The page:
Mr. Chairman, Superintendent Thurmond, members of the board.
I departed this board December last year and I said I would never criticize it publicly or privately. I’m going to do that tonight. It’s my understanding that you are about to embark on the settlement of the Heery Mitchell case. Say what you may about the board that I served on. That board was unanimous in its support in the lawsuit against Heery Mitchell. We saw the evidence and we believed what we saw.
This board has not met with the attorneys except to renegotiate the contract. Two members of the board and the Superintendent did meet, it’s my understanding, with the Heery Mitchell attorney. And it was quite a hostile meeting, especially from Mr. Orson. This board is leaving, if it settles for the figure I have heard of under $10 million dollars, is leaving between $20 and $30 million dollars on the table. This board of education has spent in legal fees and forensic investigation, upward of $20 million. To settle, for what you are, I think it boards on malfeasance in office.
A firm like King & Spalding does not devote their time and energy to a case like this under the circumstances that their enumeration unless they believed in it. The evidence is overwhelming against Heery.
I couldn’t understand why one of your board members would lobby me to settle this case while I was on the board. That was done periodically over 4 years. Last week I read a blog and I saw what I consider a conflict of interest by one of your board members. A $500 dollar political contribution from a member of DLA Piper law firm that represents Heery. Also, this member serves on a board of trustees for a citizens committee with a member, Vice President, of Heery.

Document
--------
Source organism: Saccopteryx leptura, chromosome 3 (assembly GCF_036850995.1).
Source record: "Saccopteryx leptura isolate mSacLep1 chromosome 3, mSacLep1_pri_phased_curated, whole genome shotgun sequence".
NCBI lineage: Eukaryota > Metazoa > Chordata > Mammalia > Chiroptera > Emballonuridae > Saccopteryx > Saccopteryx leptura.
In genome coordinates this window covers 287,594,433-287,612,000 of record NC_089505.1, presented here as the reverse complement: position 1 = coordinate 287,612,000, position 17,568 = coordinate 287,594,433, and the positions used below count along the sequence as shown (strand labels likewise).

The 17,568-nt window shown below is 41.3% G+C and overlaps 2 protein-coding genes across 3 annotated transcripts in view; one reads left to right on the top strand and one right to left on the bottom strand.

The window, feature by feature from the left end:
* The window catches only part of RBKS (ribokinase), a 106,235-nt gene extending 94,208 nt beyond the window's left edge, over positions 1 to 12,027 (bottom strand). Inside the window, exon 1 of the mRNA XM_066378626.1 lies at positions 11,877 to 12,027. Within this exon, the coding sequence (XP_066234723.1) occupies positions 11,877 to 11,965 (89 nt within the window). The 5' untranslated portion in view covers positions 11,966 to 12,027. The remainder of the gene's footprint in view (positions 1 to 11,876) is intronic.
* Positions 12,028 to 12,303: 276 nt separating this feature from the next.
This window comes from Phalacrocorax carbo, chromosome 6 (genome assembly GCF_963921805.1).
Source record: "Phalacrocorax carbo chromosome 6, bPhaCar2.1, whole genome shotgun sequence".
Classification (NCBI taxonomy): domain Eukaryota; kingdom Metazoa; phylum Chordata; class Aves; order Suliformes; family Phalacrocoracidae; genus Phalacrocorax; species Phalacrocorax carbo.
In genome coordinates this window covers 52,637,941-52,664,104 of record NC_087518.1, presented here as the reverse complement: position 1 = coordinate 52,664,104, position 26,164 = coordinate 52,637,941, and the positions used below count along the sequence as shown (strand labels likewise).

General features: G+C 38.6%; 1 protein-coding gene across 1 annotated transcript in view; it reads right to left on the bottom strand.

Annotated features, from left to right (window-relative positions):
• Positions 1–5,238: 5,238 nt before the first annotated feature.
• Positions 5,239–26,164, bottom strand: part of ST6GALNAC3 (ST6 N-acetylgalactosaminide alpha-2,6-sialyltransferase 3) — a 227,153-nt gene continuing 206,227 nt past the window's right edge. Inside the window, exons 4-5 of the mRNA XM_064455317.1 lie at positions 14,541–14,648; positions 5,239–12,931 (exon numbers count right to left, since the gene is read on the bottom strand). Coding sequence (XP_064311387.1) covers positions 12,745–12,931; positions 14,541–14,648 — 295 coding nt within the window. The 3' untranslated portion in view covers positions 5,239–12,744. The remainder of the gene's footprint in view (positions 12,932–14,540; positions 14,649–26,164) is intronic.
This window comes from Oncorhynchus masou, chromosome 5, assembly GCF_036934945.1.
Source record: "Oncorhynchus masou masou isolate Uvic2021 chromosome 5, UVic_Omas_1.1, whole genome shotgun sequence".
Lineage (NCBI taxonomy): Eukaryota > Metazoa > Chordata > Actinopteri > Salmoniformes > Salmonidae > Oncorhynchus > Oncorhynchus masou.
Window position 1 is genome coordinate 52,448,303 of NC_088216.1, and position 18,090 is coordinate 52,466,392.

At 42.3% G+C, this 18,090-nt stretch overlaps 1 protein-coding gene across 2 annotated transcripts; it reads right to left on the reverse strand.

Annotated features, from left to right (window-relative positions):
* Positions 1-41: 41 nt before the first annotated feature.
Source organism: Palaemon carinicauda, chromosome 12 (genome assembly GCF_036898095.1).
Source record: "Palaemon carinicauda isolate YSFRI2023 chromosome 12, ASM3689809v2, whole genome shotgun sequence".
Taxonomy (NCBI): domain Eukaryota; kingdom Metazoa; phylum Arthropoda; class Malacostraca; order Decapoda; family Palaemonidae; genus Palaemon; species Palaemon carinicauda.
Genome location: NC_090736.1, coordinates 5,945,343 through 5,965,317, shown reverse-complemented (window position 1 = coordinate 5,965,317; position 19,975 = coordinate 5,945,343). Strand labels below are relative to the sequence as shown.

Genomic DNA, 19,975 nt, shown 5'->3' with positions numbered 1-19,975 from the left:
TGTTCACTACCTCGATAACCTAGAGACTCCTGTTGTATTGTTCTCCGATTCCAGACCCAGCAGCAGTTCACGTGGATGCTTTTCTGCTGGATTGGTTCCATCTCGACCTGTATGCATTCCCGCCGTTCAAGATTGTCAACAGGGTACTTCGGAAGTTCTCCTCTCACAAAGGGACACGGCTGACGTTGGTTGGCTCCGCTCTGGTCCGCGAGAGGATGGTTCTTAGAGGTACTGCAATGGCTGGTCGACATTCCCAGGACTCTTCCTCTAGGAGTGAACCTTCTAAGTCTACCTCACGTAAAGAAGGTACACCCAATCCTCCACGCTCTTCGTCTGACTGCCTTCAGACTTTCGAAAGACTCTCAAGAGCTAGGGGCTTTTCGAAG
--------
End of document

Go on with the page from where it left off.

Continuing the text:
Gentlemen, you need to reassess if you’re going to settle. At least get what this board spent. The evidence is there. King & Spalding did not invest their time just because they thought they had a good case. They have a solid case.
October 2004: Crawford Lewis becomes superintendent of the DeKalb County School District and later hires Pat Reid to oversee Heery International Inc. and E.R. Mitchell & Co., which jointly manage construction projects.
April 2006: Heery/Mitchell suspended, then fired 10 months later.
February 2007: Heery/Mitchell sues for $478,000 and damages.
March 2007: DeKalb counterclaims for $17 million, eventually seeking more than $100 million.
December 2008: Lewis tells school lawyers that Reid tried to blackmail him, recommended firing Heery/Mitchell and wanted to hire her friends to work on projects funded by a special sales tax for school construction.
July 2009: DeKalb’s law firm, King & Spalding, agrees to work on contingency, retroactive to June 1, 2008. It had been paid $6.5 million.
May 2010: Lewis, Reid, her then-husband Tony Pope, and Reid’s assistant indicted. (The assistant is later dismissed from the case.) Lewis had been fired a month earlier.
October 2010: Heery/Mitchell files second amended complaint, claiming criminal fraud drove its termination.
June 2012: School board approves settlement with E.R. Mitchell & Co.
February 2013: Civil trial date with DeKalb Superior Court Judge Clarence Seeliger, since postponed.
April 2, 2013: DeKalb “special master” Judge Stanley Birch signs an order dismissing the bulk of Heery’s financial claims against the school district.
May 3, 2013: A pair of DeKalb residents, one a Heery executive named as a defendant in DeKalb’s lawsuit, file a legal challenge to the district’s contract with King & Spalding, alleging it puts the district illegally in debt to the lawyers.
June 3, 2013: DeKalb school board votes to authorize an amended contract in which King & Spalding agrees to waive $30 million in legal fees and to pay ongoing court costs.